Valve wants 360 owners to know that it'd like to bring Steamworks to the Xbox, but Microsoft's closed control of Xbox Live won't let this happen right now.
Valve's announcement that it was bringing Steamworks to the PS3 via Portal 2 was a pleasant surprise for console owners last week. As it turns out, the PS3 isn't the only console that Valve would like to bring the development suite to.
According to Valve Project Manager Erik Johnson at Gamescom last week, "we think customers would like [Steam on Xbox 360]. We think, anyway. We'd love to try that." However, despite Valve's wishes, Johnson also stated that Steam appearing on 360s is "not up to us." It turns out that Microsoft's closed regulations on Xbox Live don't allow developers to include their own services that provide things like mods, quick patches, and community content.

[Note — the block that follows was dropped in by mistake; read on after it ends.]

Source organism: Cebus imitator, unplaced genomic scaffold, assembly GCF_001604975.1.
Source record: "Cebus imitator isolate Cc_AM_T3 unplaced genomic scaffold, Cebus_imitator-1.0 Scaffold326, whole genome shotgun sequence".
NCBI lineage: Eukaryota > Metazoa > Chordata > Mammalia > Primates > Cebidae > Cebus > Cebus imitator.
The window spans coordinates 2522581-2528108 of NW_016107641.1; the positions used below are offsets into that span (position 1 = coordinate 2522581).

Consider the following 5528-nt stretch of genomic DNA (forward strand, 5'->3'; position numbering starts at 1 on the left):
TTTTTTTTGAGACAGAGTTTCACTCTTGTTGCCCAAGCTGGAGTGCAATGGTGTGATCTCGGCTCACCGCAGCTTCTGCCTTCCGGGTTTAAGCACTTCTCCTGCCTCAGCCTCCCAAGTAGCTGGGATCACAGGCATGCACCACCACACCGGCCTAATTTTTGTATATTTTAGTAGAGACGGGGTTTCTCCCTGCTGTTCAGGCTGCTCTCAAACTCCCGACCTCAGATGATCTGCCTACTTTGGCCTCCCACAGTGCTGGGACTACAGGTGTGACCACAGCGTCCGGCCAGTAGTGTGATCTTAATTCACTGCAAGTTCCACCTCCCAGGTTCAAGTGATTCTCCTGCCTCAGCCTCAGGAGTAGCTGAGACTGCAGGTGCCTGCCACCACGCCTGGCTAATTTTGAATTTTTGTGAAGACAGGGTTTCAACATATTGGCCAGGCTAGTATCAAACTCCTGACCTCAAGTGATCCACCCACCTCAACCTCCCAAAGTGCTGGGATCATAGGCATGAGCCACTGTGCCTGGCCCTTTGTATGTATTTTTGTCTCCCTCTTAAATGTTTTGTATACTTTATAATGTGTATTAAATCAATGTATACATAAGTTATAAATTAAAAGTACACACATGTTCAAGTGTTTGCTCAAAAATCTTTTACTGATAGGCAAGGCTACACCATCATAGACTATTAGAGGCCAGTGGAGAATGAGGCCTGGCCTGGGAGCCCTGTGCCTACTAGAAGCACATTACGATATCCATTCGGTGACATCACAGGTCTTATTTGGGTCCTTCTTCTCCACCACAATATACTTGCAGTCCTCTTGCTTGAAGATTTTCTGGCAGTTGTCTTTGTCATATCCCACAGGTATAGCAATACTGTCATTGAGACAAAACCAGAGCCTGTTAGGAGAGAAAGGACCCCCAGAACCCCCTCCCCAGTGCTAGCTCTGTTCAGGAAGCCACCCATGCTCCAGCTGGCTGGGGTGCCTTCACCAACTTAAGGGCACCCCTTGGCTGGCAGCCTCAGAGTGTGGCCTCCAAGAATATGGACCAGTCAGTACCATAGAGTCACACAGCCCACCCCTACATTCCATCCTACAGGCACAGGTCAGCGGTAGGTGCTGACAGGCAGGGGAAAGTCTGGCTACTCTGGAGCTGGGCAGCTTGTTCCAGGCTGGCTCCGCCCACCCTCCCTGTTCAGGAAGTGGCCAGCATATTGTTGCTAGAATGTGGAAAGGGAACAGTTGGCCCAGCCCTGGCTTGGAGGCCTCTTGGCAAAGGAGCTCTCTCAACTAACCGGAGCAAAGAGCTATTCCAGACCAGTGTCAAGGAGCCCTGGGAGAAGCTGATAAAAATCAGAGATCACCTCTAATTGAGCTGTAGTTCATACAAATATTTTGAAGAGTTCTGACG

This isn't the first time that Microsoft's control of Xbox Live has been an issue for big-name developers. Final Fantasy XIV's release has been substantially delayed while Square-Enix tries to work things out with Microsoft, and Champions Online's Xbox release was delayed several times before it was finally canceled due to issues Cryptic encountered with Xbox Live.
Microsoft doesn't seem to realize just how bad it's starting to look thanks to situations like this. There aren't many bigger names in the business than Valve and Square-Enix, and the fact that Microsoft doesn't seem to even be trying to meet them halfway probably makes Sony look a much better working partner for smaller developers. If I were running a videogame studio, I'd be much more inclined to give Sony an exclusive title for the PSN because of the inflexibility Microsoft is showing with Live.
According to Final Fantasy producer Sage Sundi, though, there's a possible solution for getting Microsoft to allow this sort of content on Xbox consoles: "If 200,000 people maybe send an e-mail to Microsoft asking to give us access to the other side of Xbox Live then there's a possibility."